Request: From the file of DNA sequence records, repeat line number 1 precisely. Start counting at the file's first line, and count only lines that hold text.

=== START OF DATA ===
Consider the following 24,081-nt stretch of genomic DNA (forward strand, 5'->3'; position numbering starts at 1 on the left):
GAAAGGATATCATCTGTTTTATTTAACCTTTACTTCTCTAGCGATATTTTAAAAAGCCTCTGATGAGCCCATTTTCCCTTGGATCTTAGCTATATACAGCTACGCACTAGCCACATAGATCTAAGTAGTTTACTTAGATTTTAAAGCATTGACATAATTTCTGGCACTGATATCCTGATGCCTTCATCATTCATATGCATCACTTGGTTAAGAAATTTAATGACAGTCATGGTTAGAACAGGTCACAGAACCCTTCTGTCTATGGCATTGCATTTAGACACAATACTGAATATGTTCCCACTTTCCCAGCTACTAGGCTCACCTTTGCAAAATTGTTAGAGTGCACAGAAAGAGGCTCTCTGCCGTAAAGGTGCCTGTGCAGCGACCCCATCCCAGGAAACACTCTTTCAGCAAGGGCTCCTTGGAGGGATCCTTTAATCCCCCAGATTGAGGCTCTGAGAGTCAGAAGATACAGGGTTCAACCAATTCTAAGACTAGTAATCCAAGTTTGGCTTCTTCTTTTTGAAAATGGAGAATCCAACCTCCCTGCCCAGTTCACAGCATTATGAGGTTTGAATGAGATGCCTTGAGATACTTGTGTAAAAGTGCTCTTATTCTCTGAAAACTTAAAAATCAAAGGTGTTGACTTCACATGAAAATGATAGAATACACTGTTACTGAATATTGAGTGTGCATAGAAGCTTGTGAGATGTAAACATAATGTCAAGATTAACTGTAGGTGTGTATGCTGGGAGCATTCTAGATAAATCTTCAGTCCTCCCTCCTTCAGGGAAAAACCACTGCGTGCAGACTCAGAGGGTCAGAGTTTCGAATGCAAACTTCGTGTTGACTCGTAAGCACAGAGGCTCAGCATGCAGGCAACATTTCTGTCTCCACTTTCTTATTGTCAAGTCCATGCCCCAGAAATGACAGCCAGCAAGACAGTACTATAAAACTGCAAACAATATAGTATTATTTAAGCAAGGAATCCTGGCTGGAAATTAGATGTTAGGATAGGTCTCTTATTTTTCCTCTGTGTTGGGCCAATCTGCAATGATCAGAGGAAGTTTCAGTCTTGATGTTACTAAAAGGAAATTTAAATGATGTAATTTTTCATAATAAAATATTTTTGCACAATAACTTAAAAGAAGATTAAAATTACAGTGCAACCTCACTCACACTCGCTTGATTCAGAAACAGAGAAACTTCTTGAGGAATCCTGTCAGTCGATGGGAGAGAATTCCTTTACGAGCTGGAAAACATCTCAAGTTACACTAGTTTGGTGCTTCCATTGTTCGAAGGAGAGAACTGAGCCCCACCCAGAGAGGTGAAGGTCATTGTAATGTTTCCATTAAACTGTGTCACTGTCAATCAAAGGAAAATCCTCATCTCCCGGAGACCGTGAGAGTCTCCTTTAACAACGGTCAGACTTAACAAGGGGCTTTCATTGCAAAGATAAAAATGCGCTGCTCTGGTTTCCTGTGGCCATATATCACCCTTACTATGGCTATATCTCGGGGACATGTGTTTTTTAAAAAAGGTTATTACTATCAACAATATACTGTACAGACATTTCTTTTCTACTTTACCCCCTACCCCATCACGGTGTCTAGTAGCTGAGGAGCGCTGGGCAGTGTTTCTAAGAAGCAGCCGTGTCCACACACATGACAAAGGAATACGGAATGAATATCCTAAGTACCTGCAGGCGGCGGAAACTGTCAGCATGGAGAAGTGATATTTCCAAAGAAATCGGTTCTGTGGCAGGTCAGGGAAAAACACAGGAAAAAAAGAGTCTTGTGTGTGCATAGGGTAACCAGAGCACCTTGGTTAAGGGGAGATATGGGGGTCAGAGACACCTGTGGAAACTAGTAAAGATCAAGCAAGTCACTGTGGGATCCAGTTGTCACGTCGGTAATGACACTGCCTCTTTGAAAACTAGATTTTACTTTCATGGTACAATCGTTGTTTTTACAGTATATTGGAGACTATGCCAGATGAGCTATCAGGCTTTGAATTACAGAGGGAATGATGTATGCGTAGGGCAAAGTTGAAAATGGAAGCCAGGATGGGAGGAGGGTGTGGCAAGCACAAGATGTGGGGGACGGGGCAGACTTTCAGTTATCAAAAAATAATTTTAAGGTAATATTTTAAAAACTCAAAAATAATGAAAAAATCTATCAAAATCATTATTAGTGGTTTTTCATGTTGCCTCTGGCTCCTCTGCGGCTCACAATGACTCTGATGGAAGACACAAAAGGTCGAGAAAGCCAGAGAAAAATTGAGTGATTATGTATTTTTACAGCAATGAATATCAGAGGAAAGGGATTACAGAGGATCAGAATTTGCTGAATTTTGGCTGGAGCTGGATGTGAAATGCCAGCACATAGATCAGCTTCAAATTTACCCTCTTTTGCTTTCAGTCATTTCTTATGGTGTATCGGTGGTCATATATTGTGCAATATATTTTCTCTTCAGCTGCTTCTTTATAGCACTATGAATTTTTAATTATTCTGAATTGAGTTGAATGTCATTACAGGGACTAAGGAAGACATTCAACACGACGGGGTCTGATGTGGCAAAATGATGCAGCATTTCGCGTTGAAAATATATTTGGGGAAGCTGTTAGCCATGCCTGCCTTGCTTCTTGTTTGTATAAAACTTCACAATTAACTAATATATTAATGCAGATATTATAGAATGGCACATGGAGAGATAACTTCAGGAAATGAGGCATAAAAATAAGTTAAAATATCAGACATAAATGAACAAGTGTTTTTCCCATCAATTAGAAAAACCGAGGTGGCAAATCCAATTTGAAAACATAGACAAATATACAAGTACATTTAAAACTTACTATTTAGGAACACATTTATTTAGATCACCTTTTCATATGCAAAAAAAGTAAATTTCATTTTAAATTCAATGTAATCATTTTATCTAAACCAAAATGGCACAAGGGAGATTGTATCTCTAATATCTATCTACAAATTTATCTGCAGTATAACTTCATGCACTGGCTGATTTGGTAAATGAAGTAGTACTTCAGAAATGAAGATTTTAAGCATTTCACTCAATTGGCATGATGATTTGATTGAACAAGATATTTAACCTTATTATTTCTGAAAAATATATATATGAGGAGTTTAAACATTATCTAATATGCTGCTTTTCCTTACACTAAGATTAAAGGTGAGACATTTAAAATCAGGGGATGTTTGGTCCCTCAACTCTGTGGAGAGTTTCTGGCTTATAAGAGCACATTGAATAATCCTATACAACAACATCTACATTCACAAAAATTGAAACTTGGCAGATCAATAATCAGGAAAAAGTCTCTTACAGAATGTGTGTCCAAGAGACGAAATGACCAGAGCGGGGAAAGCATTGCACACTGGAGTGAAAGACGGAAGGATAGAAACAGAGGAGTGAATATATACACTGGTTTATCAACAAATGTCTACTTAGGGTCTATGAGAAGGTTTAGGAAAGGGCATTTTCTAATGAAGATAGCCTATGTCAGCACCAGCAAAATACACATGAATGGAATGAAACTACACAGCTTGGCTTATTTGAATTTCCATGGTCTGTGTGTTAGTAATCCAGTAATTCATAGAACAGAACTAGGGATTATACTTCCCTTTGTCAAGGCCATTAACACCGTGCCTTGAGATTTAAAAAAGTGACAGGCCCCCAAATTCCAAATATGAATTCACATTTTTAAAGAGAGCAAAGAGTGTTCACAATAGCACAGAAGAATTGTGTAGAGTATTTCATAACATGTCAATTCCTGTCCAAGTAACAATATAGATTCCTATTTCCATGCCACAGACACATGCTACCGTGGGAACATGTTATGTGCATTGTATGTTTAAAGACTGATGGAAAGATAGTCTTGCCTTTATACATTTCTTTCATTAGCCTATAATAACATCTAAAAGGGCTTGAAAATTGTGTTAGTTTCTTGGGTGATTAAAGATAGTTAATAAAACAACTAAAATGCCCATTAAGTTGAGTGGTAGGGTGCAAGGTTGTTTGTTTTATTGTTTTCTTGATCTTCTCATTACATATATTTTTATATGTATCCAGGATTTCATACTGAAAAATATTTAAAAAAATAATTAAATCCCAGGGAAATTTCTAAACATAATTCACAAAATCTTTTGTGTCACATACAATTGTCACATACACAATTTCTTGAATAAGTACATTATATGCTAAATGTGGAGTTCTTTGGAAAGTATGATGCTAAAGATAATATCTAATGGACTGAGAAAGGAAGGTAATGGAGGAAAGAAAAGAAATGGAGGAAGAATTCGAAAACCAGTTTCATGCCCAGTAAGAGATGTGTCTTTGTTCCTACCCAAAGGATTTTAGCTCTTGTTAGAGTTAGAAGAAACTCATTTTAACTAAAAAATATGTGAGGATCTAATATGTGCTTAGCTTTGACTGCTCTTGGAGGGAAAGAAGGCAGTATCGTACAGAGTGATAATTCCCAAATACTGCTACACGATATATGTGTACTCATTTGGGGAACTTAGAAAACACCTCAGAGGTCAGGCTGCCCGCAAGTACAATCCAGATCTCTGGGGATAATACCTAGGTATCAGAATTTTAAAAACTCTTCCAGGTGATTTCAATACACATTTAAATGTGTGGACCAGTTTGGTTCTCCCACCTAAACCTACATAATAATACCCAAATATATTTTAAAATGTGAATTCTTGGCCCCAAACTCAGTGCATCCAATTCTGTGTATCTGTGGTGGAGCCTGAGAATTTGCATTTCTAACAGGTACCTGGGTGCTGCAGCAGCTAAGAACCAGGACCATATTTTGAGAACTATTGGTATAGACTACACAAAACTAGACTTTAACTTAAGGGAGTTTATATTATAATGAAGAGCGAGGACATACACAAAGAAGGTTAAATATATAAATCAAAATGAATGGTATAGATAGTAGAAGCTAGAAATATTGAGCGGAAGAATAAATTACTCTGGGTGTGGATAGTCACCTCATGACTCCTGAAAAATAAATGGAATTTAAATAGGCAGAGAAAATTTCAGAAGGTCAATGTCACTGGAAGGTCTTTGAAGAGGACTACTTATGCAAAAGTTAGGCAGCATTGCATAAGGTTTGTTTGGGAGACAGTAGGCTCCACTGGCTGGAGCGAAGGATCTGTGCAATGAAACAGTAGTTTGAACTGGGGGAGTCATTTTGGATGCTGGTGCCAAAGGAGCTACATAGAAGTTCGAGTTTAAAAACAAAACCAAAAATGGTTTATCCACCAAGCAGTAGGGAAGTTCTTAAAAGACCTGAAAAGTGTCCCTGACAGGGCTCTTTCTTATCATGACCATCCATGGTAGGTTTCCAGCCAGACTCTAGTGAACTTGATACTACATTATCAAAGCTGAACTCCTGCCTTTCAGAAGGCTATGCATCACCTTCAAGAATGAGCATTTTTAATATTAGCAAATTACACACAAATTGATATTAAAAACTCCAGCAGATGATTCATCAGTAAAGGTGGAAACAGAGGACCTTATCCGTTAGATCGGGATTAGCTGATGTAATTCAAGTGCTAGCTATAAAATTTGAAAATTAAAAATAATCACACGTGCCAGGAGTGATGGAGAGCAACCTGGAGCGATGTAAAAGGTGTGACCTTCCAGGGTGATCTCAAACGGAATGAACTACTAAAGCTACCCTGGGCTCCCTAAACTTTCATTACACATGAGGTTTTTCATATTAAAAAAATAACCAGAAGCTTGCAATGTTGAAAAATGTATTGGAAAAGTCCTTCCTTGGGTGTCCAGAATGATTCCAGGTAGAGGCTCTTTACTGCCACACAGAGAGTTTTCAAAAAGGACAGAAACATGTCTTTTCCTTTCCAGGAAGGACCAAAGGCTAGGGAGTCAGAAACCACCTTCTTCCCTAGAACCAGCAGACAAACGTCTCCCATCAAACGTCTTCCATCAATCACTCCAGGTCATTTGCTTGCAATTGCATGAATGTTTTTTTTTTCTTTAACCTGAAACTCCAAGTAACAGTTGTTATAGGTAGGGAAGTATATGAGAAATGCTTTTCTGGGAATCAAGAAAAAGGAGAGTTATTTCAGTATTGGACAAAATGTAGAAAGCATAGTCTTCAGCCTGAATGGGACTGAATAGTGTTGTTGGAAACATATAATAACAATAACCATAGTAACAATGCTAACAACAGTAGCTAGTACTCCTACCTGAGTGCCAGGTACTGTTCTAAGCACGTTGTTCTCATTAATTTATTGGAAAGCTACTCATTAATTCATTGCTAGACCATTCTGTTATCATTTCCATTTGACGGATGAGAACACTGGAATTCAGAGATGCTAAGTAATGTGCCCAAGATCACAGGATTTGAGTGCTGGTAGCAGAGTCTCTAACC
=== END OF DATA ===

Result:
Consider the following 24,081-nt stretch of genomic DNA (forward strand, 5'->3'; position numbering starts at 1 on the left):